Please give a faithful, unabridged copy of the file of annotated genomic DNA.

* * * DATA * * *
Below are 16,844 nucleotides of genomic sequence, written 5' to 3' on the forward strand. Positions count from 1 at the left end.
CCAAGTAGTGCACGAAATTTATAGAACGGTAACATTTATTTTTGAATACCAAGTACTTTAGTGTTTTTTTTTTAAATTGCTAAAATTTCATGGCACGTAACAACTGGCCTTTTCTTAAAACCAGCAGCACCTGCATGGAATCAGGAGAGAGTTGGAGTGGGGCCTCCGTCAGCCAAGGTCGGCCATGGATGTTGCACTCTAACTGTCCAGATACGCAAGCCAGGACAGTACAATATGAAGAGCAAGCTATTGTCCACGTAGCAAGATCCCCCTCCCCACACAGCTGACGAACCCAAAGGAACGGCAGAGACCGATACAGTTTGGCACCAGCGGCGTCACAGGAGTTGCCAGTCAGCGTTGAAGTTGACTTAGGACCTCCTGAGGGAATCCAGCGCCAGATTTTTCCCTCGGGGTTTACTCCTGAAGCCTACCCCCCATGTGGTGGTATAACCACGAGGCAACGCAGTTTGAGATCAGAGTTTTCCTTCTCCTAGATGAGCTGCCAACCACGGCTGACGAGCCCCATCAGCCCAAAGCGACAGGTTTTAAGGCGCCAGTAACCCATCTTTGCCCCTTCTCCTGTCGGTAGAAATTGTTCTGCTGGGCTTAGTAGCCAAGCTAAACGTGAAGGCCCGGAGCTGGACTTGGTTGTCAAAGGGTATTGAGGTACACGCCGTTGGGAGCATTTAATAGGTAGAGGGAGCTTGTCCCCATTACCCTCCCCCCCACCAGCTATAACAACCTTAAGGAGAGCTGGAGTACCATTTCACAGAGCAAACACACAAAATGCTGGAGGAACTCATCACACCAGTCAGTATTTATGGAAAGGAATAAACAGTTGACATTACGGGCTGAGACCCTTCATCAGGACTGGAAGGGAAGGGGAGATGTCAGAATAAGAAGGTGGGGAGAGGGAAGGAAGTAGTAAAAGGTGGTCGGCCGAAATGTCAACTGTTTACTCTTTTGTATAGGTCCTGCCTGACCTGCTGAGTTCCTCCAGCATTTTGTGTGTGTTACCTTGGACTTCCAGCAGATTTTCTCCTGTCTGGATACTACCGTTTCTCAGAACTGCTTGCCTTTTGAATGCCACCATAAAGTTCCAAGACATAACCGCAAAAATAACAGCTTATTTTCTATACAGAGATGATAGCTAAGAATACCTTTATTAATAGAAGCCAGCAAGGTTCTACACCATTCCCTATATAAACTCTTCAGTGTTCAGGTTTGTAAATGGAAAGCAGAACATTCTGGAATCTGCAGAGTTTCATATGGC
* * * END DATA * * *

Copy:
Below are 16,844 nucleotides of genomic sequence, written 5' to 3' on the forward strand. Positions count from 1 at the left end.
CCAAGTAGTGCACGAAATTTATAGAACGGTAACATTTATTTTTGAATACCAAGTACTTTAGTGTTTTTTTTTTAAATTGCTAAAATTTCATGGCACGTAACAACTGGCCTTTTCTTAAAACCAGCAGCACCTGCATGGAATCAGGAGAGAGTTGGAGTGGGGCCTCCGTCAGCCAAGGTCGGCCATGGATGTTGCACTCTAACTGTCCAGATACGCAAGCCAGGACAGTACAATATGAAGAGCAAGCTATTGTCCACGTAGCAAGATCCCCCTCCCCACACAGCTGACGAACCCAAAGGAACGGCAGAGACCGATACAGTTTGGCACCAGCGGCGTCACAGGAGTTGCCAGTCAGCGTTGAAGTTGACTTAGGACCTCCTGAGGGAATCCAGCGCCAGATTTTTCCCTCGGGGTTTACTCCTGAAGCCTACCCCCCATGTGGTGGTATAACCACGAGGCAACGCAGTTTGAGATCAGAGTTTTCCTTCTCCTAGATGAGCTGCCAACCACGGCTGACGAGCCCCATCAGCCCAAAGCGACAGGTTTTAAGGCGCCAGTAACCCATCTTTGCCCCTTCTCCTGTCGGTAGAAATTGTTCTGCTGGGCTTAGTAGCCAAGCTAAACGTGAAGGCCCGGAGCTGGACTTGGTTGTCAAAGGGTATTGAGGTACACGCCGTTGGGAGCATTTAATAGGTAGAGGGAGCTTGTCCCCATTACCCTCCCCCCCACCAGCTATAACAACCTTAAGGAGAGCTGGAGTACCATTTCACAGAGCAAACACACAAAATGCTGGAGGAACTCATCACACCAGTCAGTATTTATGGAAAGGAATAAACAGTTGACATTACGGGCTGAGACCCTTCATCAGGACTGGAAGGGAAGGGGAGATGTCAGAATAAGAAGGTGGGGAGAGGGAAGGAAGTAGTAAAAGGTGGTCGGCCGAAATGTCAACTGTTTACTCTTTTGTATAGGTCCTGCCTGACCTGCTGAGTTCCTCCAGCATTTTGTGTGTGTTACCTTGGACTTCCAGCAGATTTTCTCCTGTCTGGATACTACCGTTTCTCAGAACTGCTTGCCTTTTGAATGCCACCATAAAGTTCCAAGACATAACCGCAAAAATAACAGCTTATTTTCTATACAGAGATGATAGCTAAGAATACCTTTATTAATAGAAGCCAGCAAGGTTCTACACCATTCCCTATATAAACTCTTCAGTGTTCAGGTTTGTAAATGGAAAGCAGAACATTCTGGAATCTGCAGAGTTTCATATGGC